Informed Decision-Making and Capabilities in Population-based Cancer Screening

Informed Decision-Making and Capabilities in Population-based Cancer Screening
Ineke L L E Bolt, Maartje H N Schermer, Hanna Bomhof-Roordink, Danielle R M Timmermans
Public Health Ethics, 3 October 2022
Abstract
Informed decision-making (IDM) is considered an important ethical and legal requirement for population-based screening. Governments offering such screening have a duty to enable invitees to make informed decisions regarding participation. Various views exist on how to define and measure IDM in different screening programmes. In this paper we first address the question which components should be part of IDM in the context of cancer screening. Departing from two diverging interpretations of the value of autonomy—as a right and as an ideal—we describe how this value is operationalized in the practice of informed consent in medicine and translate this to IDM in population-based cancer screening. Next, we specify components of IDM, which is voluntariness and the requirements of disclosure and understanding. We argue that whereas disclosure should contain all information considered relevant in order to enable authentic IDM, understanding of basic information is sufficient for a valid IDM. In the second part of the paper we apply the capability approach in order to argue for the responsibility of the government to warrant equal and real opportunities for invitees for IDM. We argue that additional conditions beyond mere provision of information are needed in order to do so.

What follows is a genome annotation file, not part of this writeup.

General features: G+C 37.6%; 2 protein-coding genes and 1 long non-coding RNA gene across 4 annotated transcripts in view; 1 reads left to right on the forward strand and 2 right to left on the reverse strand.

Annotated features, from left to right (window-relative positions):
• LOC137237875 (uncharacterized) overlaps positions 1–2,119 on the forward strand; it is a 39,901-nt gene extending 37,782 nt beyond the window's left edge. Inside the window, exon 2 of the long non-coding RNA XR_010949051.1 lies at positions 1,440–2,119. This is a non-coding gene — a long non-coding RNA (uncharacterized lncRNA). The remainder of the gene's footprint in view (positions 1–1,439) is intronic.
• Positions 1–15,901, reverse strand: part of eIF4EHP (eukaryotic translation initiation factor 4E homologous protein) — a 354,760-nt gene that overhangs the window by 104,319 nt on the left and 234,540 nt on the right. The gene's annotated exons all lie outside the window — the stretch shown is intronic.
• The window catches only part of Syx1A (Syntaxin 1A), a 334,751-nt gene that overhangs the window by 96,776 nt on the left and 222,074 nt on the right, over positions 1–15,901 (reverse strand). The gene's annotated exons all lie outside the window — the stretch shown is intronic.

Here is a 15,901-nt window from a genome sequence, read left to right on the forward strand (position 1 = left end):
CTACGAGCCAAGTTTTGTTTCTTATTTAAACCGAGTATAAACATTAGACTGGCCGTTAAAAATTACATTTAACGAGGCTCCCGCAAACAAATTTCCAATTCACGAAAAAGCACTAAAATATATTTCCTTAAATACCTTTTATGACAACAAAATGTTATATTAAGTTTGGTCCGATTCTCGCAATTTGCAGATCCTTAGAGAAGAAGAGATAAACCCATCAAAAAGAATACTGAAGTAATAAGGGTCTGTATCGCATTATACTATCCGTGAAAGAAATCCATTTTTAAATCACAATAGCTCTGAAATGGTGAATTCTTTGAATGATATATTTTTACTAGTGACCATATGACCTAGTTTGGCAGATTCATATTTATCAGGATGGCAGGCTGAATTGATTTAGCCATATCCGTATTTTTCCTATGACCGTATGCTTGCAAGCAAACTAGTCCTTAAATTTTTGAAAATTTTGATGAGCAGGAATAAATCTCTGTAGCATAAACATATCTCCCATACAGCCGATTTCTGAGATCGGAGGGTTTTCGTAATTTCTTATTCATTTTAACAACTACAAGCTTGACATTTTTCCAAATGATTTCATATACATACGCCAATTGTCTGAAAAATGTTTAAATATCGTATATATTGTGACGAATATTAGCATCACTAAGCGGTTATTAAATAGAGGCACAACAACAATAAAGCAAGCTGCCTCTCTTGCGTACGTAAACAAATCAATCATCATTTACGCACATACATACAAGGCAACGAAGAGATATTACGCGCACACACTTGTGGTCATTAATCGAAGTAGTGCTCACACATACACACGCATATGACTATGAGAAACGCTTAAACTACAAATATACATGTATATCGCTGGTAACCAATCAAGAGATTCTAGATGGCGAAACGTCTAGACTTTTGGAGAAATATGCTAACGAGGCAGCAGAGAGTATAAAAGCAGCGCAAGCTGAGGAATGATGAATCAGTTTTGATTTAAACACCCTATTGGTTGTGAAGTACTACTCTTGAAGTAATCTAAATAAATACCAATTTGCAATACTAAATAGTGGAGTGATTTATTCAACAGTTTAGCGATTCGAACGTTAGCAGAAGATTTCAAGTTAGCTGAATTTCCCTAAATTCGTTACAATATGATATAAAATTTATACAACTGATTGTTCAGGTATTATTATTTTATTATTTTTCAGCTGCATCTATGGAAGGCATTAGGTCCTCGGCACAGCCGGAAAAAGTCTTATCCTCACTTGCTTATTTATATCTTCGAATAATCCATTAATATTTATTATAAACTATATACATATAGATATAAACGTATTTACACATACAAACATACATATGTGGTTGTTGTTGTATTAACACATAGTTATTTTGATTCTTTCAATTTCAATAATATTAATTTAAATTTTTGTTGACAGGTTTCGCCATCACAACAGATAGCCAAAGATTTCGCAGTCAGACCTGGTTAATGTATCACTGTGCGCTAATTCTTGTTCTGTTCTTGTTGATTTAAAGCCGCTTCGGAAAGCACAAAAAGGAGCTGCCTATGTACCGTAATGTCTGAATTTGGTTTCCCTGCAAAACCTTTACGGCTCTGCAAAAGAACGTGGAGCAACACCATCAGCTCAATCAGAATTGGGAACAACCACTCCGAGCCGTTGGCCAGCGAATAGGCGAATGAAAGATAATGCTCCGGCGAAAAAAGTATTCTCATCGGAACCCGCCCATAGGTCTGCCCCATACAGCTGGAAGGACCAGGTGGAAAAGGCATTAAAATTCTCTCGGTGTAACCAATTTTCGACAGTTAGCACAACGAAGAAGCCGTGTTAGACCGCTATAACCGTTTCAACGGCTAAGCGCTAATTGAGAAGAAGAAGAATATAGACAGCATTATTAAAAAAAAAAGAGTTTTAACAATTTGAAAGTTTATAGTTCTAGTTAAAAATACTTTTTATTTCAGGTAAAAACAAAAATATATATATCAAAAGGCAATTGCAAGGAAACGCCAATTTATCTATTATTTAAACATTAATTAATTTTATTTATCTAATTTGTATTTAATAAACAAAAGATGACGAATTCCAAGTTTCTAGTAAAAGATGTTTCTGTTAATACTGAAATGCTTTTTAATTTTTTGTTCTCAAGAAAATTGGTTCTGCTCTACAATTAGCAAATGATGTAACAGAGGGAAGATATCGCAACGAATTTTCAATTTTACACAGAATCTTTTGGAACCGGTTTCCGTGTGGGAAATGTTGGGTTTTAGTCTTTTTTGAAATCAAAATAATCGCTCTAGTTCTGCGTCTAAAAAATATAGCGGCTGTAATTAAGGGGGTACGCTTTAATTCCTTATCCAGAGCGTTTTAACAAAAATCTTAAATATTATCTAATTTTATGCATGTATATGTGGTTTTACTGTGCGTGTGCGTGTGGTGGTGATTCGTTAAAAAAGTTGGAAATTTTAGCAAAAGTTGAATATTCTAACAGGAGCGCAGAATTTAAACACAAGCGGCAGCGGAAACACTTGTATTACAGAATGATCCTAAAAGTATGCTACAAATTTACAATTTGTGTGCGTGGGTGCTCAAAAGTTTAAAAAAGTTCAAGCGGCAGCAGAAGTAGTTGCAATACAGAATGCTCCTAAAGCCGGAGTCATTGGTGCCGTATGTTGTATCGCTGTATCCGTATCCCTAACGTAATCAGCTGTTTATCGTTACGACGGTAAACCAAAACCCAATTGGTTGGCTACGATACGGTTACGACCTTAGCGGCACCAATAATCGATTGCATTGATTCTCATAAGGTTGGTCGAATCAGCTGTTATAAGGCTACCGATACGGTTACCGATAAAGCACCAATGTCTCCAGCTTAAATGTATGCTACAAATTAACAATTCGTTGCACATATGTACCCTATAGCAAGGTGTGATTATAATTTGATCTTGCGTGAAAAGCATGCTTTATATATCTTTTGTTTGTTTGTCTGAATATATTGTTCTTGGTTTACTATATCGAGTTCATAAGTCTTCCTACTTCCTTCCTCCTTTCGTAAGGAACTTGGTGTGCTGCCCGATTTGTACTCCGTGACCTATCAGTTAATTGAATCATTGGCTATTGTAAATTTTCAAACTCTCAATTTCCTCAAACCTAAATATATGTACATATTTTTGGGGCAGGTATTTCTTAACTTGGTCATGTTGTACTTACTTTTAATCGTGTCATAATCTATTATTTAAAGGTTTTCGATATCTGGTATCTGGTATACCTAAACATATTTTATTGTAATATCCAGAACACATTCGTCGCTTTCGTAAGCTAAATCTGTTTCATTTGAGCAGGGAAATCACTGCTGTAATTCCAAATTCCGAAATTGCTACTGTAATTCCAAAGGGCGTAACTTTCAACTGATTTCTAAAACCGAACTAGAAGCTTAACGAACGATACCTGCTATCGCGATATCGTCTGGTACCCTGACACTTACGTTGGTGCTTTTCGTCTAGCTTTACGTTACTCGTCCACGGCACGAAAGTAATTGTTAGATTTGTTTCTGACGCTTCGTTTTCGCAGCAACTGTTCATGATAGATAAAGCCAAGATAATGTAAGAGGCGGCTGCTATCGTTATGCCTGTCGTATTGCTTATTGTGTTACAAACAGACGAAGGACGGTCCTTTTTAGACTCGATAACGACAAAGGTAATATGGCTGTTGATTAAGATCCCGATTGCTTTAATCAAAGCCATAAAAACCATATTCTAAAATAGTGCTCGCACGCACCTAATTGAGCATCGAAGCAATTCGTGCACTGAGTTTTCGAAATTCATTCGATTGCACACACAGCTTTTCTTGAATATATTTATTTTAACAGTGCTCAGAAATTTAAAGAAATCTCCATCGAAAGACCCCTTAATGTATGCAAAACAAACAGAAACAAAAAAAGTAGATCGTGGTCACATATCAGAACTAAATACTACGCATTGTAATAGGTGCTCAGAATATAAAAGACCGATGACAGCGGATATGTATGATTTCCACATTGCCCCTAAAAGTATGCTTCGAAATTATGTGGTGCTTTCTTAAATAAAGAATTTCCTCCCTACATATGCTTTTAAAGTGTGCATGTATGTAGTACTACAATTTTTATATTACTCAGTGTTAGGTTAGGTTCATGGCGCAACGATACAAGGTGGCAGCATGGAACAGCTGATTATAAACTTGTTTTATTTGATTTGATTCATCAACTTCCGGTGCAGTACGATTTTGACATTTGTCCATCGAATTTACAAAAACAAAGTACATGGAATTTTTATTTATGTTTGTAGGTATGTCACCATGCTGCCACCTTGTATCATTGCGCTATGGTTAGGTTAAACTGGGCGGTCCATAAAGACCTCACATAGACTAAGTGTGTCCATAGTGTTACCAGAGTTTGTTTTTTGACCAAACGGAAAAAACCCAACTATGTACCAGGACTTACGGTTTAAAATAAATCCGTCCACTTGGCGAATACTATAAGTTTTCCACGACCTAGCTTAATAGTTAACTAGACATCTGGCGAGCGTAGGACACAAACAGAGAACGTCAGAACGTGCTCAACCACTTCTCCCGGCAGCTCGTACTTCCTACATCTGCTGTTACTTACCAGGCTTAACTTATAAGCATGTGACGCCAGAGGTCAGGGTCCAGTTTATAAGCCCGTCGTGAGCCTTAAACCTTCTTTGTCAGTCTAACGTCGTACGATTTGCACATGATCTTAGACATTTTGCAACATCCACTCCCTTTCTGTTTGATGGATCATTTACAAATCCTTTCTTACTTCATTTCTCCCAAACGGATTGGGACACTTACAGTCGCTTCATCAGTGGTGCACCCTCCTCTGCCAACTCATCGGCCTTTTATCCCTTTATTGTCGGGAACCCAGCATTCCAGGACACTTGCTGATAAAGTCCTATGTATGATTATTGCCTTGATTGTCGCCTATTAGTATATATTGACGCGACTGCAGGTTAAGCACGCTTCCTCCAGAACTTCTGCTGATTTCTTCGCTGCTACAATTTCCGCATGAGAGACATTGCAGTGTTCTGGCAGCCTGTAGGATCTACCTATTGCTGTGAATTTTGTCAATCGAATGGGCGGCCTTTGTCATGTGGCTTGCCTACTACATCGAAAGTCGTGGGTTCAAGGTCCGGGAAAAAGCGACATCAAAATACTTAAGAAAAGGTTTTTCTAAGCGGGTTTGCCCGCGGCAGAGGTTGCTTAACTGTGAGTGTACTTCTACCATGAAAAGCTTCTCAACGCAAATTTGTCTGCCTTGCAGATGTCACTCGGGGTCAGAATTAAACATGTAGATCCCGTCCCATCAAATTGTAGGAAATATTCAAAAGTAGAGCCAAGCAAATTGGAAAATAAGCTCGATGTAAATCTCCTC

Towards a technologically assisted consent in the upcoming new EU data laws?

Towards a technologically assisted consent in the upcoming new EU data laws?
Andrés Chomczyk Penedo
Privacy in Germany, 2 September 2022
Abstract
The European Commission (Commission) put forward an ambitious proposal package of new legislation for the digital economy, including the Digital Markets Act, the Digital Services Act, or the Data Governance Act. Despite their different scopes, they all share a recurring topic: the relevance of (personal) data in enabling a data-intensive economic model around data sharing and the role of data subjects in granting permission to do so. As such, the purpose of this article is to explore how the Commission and other EU institutions intended to strengthen consent in these novel data regulations through technological tools but also novel assistance duties, but also the potential shortcoming around this approach.

Cross Sectional Study on Knowledge and Awareness on Informed Consent Among Nurses in Tertiary Care Hospital Hyderabad

Cross Sectional Study on Knowledge and Awareness on Informed Consent Among Nurses in Tertiary Care Hospital Hyderabad
K Srinivasulu, Sannidhi Ramyasri, Thamba Pranavi, KB Ronitha Vasuki Devi, Fathima Ashraf
Indian Journal of Forensic Medicine and Toxicology, October-December 2022; 16(4)
Open Access
Abstract